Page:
Usually, we rely on Google Analytics for gathering data about traffic. You can find the source of traffic and time of sessions. 

Since Google Analytics is great for seeing users, you can eliminate the guesswork from load test. By analyzing the user data, you can create realistic load tests.

Google Analytics helps in tracking new visitors “Users” and how much time they spend on your site. They perform actions (page loads, AJAX requests) which can load your servers.

For estimating the concurrent visitors at any one time, you can use the below-mentioned formula to calculate sizing of tests:

Virtual Uses = “Hourly Sessions X Average Session Duration (in secs) / 3600”

Where to Get Data From in Google Analytics?

  • Login to Google Analytics account.
  • Click the “Reporting” tab.
  • Select “Audience” from the sidebar menu.
  • Click “Overview”.
  • Set the time period for which you want the data.

After you have the data, you need to design a load test.

Must Read: AWS Migration in 5 Super Easy Steps

Design a Load Test

  1. Check your site during peak hours of traffic in Google Analytics
  2. Figure out how many sessions are there
  3. Perform a test that generates a similar amount of load/traffic.

Note: While performing a load test, add some margins too just to ensure your servers can handle higher traffic levels too.

Why find peak traffic and not just average?

Mostly, the average traffic will be low. Sites usually have regular, recurring peak periods where they experience 2x or more the average traffic levels. Therefore, it is important to test for that peak traffic.

Reasons for extreme traffic peaks

  • There are some sites that have occasional extreme traffic peaks probably due to the nature of the site. For instance, a site declaring the result of XII class or a site selling concert tickets released at a certain date and time.  
  • User behavior can also impact the spikes. For example, you have a breakfast recipe site. This means most if the visitors will come to your site just before breakfast. There are possibilities that your site can have peaks much higher than 10x against the average for the site. Therefore, it becomes very important to load test at traffic levels way beyond the averages to ensure your servers don’t end up burning.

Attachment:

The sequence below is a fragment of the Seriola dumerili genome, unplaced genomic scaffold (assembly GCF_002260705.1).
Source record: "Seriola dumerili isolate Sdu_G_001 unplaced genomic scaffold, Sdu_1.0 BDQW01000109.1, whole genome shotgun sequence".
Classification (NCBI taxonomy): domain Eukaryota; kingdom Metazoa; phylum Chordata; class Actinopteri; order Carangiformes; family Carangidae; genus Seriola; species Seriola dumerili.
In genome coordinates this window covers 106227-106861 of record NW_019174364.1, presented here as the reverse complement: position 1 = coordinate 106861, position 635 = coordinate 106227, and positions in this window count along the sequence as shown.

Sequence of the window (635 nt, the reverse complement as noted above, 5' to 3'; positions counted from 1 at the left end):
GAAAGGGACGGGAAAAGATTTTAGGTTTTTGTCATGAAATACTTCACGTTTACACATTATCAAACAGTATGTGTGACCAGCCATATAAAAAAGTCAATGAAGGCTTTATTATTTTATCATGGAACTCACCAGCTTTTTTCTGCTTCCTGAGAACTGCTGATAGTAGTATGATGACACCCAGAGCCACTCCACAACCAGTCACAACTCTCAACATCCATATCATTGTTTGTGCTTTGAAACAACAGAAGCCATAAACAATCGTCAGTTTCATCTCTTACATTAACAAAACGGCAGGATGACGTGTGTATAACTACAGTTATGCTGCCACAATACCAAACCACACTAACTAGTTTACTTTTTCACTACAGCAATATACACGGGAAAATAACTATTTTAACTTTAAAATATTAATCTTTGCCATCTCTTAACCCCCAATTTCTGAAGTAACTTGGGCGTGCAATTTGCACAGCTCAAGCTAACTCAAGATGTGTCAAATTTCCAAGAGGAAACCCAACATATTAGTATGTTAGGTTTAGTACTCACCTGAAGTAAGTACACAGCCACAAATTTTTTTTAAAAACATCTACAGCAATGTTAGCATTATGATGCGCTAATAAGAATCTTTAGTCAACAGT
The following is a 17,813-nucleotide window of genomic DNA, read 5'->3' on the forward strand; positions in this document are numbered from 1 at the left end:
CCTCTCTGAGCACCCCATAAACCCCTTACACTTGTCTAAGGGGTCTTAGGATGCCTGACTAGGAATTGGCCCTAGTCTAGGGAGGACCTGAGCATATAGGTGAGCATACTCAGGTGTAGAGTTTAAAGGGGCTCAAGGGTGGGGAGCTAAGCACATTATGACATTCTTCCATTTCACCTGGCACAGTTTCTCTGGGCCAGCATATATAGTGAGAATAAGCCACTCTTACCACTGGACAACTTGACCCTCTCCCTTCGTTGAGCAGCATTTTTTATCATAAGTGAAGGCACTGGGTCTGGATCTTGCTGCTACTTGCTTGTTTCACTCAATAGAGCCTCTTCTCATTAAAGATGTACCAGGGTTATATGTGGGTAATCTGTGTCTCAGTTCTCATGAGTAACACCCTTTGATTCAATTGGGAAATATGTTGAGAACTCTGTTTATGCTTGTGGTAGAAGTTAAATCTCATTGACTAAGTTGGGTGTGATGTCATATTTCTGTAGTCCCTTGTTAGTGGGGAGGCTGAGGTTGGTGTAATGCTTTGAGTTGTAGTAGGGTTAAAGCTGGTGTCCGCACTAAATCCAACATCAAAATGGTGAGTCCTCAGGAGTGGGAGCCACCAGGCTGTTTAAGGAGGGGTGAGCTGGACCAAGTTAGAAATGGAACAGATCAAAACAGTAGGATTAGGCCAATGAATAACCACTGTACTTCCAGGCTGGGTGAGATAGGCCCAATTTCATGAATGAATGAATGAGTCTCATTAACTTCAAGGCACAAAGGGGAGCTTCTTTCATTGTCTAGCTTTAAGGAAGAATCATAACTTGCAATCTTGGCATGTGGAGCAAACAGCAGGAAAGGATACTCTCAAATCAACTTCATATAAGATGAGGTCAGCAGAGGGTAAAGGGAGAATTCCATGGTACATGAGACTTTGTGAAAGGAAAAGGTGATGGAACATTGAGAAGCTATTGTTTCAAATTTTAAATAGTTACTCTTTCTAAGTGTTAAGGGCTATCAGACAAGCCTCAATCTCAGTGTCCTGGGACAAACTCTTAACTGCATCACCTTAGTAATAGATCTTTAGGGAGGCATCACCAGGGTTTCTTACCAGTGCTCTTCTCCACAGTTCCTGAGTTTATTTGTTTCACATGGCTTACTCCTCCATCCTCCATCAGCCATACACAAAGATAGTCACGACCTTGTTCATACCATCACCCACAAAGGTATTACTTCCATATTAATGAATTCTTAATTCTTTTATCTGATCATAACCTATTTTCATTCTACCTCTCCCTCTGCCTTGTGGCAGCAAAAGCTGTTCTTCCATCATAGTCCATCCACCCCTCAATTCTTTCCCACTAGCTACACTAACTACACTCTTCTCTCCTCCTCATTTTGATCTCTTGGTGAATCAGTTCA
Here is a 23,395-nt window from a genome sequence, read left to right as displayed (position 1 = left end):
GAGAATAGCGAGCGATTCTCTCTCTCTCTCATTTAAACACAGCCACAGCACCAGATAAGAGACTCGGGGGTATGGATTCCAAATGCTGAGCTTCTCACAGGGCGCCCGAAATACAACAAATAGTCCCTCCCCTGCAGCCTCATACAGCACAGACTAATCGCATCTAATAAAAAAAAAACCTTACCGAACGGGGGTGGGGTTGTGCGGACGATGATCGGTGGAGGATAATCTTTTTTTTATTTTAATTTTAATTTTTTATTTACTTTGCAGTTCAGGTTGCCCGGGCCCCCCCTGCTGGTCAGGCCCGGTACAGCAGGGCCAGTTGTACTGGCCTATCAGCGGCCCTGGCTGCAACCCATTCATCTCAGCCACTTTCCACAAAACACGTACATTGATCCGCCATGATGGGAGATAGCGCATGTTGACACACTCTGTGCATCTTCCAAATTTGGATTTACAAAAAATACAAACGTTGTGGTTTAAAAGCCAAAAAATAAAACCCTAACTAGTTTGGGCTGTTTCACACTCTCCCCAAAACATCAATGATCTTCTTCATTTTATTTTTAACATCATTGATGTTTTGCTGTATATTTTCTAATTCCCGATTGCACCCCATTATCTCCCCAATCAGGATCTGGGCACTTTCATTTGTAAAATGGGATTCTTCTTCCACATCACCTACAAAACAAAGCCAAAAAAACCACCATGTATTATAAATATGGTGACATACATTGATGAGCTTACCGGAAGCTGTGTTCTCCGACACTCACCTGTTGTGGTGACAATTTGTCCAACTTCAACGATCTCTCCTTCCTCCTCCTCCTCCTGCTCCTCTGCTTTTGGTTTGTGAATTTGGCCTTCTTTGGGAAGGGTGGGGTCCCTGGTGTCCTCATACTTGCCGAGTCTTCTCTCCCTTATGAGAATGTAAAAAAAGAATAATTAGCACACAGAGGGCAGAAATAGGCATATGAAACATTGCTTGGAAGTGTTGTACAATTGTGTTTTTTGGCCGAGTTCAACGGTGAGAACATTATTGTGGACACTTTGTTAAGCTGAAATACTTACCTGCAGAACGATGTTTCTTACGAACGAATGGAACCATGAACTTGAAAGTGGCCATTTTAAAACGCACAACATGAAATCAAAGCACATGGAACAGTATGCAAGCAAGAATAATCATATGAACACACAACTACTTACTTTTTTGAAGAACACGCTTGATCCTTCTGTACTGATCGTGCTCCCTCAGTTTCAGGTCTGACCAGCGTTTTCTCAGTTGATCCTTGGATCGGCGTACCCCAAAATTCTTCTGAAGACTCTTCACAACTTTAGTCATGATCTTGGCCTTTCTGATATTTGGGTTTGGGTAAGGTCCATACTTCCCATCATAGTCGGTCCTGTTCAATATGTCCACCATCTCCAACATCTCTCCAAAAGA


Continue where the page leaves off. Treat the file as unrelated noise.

Analyze the data

Here’s an example from one of our client’s data.


The site averaged 31.815 concurrent sessions for the entire month.

  • 1889337 monthly sessions X 38 seconds per session / 3600 = 19943.001
  • 19943.001 / 720 (30 days in June X 24h per day = 720) = 27.698 average concurrent users in June

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However, if you calculate the average concurrent sessions for just Jun 29, you will get 31.815 – which is more than the average concurrent users.


Also, if you calculate the average concurrent sessions between 8 PM and 9 PM on that day when there are more users, the average concurrent sessions are 41.4808.

This is almost 2x than the monthly average concurrent users.

Key takeaways

  • While designing your load test, look at the right numbers and right time frames.
  • Even if you don’t have an exceptional spike just like above, there are chances that you will still see temporary peaks. Therefore, spike tests are always a good idea before you start funding, roll out new features or just need to be prepared.

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Bonus Tip: If you are stuck on performance and load tests, there’s a high chance we have worked in a similar situation before.

Having 8+ years of experience in the industry working with companies of every size across the globe, we can help you with a load test.

You can simply schedule a FREE consultation with our experts.  

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